Tuesday, February 10, 2015
What America Thinks: To Vaccinate or Not to Vaccinate?
The outbreak of measles on the West Coast has highlighted the ongoing debate about the safety of vaccinations for children. Medical professionals strongly support vaccinations and say there is no scientific evidence that they do more harm than good. But a growing group of so-called “anti-vaxxers” are choosing not to vaccinate their children, believing they cause developmental disorders like autism. We decided to find out what America thinks.
Most Americans think the measles virus is spreading more quickly because some parents are opting out of vaccinating their children. With this new spread of measles, it’s perhaps no surprise that most Americans worry unvaccinated children will cause health problems for other children. Some children can’t receive vaccinations due to medical issues or allergies, but when enough people in a community are vaccinated, it creates what’s known as “herd immunity,” effectively preventing the diseases from ever entering the community, therefore protecting the unvaccinated.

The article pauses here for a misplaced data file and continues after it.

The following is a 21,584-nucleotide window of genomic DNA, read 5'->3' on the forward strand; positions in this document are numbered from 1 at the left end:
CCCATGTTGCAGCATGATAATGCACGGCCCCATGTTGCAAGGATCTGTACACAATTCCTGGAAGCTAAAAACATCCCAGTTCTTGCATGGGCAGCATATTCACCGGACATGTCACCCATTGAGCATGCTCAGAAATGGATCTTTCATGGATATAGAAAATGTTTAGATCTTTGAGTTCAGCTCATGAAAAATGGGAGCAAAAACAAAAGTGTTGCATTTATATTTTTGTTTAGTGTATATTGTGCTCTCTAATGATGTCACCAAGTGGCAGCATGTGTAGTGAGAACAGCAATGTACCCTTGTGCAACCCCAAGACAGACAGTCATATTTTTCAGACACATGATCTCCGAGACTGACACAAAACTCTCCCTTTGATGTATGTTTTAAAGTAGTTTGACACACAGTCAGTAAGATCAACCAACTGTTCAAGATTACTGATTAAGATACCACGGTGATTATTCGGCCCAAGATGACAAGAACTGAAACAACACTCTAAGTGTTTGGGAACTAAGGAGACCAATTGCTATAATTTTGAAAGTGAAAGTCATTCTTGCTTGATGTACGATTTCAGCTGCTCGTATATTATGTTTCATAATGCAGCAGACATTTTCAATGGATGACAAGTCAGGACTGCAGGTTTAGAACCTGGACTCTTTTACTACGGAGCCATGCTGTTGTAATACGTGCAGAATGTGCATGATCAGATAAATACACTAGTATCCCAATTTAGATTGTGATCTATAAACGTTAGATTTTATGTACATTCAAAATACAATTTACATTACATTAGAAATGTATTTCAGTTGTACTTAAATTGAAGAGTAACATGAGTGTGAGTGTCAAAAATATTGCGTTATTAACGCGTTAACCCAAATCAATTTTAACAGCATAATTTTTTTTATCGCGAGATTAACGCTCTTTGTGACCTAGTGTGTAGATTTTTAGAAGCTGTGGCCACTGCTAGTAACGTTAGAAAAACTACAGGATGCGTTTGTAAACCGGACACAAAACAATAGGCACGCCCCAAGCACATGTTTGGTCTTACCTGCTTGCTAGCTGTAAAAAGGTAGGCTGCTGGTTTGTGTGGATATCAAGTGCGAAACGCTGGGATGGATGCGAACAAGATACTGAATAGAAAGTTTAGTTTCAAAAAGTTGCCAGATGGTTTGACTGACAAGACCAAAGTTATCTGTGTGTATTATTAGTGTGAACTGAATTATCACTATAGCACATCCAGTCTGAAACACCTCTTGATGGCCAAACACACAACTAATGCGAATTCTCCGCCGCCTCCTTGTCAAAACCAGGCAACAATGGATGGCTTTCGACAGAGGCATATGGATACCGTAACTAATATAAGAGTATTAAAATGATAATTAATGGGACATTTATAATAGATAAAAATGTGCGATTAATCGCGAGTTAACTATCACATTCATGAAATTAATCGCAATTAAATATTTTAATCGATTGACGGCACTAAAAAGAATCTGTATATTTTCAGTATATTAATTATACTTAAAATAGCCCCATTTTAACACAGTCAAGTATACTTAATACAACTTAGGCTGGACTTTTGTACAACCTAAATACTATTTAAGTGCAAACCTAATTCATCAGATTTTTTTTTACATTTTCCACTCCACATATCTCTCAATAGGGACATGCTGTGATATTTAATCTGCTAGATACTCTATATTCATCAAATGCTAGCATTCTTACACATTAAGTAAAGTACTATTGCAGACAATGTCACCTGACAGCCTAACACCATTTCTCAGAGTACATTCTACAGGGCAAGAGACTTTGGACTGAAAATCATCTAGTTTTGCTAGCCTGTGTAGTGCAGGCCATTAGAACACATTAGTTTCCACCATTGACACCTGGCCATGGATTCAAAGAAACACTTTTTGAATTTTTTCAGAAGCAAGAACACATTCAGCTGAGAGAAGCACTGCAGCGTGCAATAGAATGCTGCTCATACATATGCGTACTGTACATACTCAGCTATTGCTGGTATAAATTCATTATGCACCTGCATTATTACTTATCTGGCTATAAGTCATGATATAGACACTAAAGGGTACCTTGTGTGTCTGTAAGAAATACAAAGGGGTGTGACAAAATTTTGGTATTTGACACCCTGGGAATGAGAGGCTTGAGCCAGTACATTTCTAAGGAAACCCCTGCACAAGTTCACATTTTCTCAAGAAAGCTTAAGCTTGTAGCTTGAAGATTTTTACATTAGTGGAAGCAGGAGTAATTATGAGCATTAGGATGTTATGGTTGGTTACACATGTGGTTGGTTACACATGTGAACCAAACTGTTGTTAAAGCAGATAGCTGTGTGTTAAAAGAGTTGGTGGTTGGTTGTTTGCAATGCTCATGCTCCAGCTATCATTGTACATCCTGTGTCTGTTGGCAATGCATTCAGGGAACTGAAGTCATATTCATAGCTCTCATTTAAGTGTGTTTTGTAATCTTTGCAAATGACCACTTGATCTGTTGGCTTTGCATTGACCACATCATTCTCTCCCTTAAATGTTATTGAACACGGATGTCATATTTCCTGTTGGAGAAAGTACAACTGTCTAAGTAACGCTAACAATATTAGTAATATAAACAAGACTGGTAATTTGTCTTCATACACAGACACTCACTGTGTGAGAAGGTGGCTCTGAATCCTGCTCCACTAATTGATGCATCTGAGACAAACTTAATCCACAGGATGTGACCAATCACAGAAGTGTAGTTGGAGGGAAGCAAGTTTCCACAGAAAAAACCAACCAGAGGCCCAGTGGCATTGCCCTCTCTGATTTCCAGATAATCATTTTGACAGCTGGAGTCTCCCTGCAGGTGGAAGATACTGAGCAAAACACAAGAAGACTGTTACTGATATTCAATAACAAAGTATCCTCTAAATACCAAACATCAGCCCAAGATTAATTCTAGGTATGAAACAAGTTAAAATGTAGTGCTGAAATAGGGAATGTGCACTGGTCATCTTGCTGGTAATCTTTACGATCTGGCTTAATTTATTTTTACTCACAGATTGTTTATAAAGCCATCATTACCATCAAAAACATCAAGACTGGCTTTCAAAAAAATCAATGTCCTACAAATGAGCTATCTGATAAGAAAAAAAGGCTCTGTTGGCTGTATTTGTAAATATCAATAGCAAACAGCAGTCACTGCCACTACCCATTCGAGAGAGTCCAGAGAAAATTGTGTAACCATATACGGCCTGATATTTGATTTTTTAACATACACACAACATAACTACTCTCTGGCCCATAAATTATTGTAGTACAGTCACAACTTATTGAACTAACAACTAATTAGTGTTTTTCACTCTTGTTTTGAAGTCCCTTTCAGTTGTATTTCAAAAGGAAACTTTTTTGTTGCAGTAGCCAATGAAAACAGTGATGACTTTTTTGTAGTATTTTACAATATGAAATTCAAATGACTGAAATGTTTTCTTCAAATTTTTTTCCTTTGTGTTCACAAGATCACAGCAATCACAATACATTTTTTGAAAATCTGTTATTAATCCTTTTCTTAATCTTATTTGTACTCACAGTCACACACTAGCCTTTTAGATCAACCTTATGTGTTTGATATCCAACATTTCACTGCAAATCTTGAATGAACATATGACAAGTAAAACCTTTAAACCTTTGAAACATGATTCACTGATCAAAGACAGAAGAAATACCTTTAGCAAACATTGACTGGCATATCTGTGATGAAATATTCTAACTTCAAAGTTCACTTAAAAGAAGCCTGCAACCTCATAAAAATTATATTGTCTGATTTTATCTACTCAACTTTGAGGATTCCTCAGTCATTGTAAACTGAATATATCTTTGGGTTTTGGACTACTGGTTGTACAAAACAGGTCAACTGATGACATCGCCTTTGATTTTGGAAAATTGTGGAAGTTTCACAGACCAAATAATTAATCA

However, Americans are divided over the safety of vaccines: half are concerned about whether they’re safe for kids, while half don’t. But just 10% blame a rise in autism cases on certain vaccines. Thirty-nine percent (39%) think increased awareness and detection have more to do with the rise in diagnosed cases than anything else.
An overwhelming majority of Americans with kids under 18 say their children have received all their vaccinations, and more than three-quarters of all adults think the law should require all students to be fully vaccinated before being allowed to attend school, barring medical exemptions, of course. But that doesn’t mean safety concerns will just go away.
For Rasmussen Reports, I’m Alex Boyer. Remember, if it’s in the news, it’s in our polls.